There are many types of cytokines. We looked specifically at interleukin 6 (IL-6) and tumor necrosis factor alpha (TNF-alpha). Studies suggest that their levels tend to be increased in many people who have autism – as well as people who have irritable bowel syndrome (IBS). IBS is marked by stomach pain and alternating diarrhea and constipation. To a less extreme extent, these are also the GI symptoms we often see in children who have autism.
What’s more, we know that stress can exacerbate IBS. So we thought it important to see if stress influences these IBS-linked cytokines in the kids participating in our study.
Day 2 in the research lab
When each participant came in for this second phase of the study, the day started with a spit sample to measure cortisol levels and a blood sample to measure TNF-alpha and IL-6. In addition, we recorded heart rate and fingertip sweat as we did in the study’s first phase.
Just like they did earlier, the kids then placed their hands in cold water (image at top) and held the vibrating massager (at right).
As before, the idea was to provide a painless but uncomfortable sensory experience. We then took another spit sample to look for changes in cortisol levels.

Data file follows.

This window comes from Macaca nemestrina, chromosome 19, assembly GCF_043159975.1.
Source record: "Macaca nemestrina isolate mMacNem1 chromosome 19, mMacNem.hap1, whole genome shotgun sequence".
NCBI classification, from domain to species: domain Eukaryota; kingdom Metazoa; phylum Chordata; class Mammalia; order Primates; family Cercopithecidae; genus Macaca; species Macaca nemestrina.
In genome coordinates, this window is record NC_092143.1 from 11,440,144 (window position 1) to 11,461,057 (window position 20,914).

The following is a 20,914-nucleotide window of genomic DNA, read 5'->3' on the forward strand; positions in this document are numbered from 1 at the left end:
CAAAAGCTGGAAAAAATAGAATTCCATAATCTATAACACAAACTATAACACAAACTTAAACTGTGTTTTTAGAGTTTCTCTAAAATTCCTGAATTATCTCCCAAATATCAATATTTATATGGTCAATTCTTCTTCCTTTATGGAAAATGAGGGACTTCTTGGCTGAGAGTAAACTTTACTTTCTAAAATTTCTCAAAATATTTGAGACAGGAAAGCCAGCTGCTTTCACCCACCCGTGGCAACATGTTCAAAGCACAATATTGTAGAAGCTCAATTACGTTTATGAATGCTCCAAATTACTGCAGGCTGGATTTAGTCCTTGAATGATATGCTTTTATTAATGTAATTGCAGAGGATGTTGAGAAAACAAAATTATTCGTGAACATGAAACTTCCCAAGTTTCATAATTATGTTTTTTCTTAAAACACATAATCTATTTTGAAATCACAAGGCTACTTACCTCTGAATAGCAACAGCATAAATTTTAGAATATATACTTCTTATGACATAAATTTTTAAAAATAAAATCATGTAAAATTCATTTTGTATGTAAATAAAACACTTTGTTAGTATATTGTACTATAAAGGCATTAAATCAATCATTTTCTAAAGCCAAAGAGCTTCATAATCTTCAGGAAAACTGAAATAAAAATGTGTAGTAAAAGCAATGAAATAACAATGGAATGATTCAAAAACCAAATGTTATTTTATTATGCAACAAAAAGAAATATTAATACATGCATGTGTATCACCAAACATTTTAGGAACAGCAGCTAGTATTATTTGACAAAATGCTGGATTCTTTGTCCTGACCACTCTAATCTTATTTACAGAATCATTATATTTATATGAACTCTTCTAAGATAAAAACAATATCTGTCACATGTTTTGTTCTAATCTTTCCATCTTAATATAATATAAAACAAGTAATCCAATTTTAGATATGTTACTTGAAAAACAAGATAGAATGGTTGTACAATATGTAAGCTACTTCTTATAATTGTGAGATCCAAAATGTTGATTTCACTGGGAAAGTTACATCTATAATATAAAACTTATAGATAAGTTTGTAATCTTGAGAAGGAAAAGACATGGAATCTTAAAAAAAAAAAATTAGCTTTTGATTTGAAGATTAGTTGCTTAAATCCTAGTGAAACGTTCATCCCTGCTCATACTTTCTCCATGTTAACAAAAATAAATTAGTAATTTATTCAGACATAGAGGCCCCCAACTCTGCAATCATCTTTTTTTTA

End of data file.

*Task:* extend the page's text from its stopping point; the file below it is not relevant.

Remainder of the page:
What did we find?
We found that the children and teens with the biggest increase in cortisol level tended to be the same children and teens whose parents had reported GI problems such as constipation and lower abdominal pain.
We also analyzed their cytokine levels, from the blood tests taken at the beginning of the day. Here too, we found a clear association. The kids with the highest TNF-alpha levels – meaning those with the highest body-wide inflammation – also tended to have parent-reported GI problems.
Where do we go from here?
Our team continues follow up with the families who participated in this study. In particular, we want to track any associations between the children’s immune and stress responses and how they respond to dietary, behavioral and medical management of their GI symptoms.
Our study’s findings raise the possibility that stress-reducing interventions may provide additional benefit.
But as with all relatively small, preliminary studies, we want to see independent confirmation of our findings by other researchers. Also, it bears mentioning that our findings show a correlation but not necessarily causation. In other words, we found an association between increased stress response and autism-associated GI problems. But we don’t know that the GI stress caused the children’s GI problems.
In either case, it still might be possible that doctors will someday use blood and saliva tests – or even heart rate and sweat measurements – to guide personalized treatment of GI disorders in patients who have autism.
Bottom line: We hope our study will help improve quality of life for those with autism and GI problems.
We want to thank all the kids and families who participated in this work, as well as the Autism Speaks community for its support of the Autism Speaks Autism Treatment Network.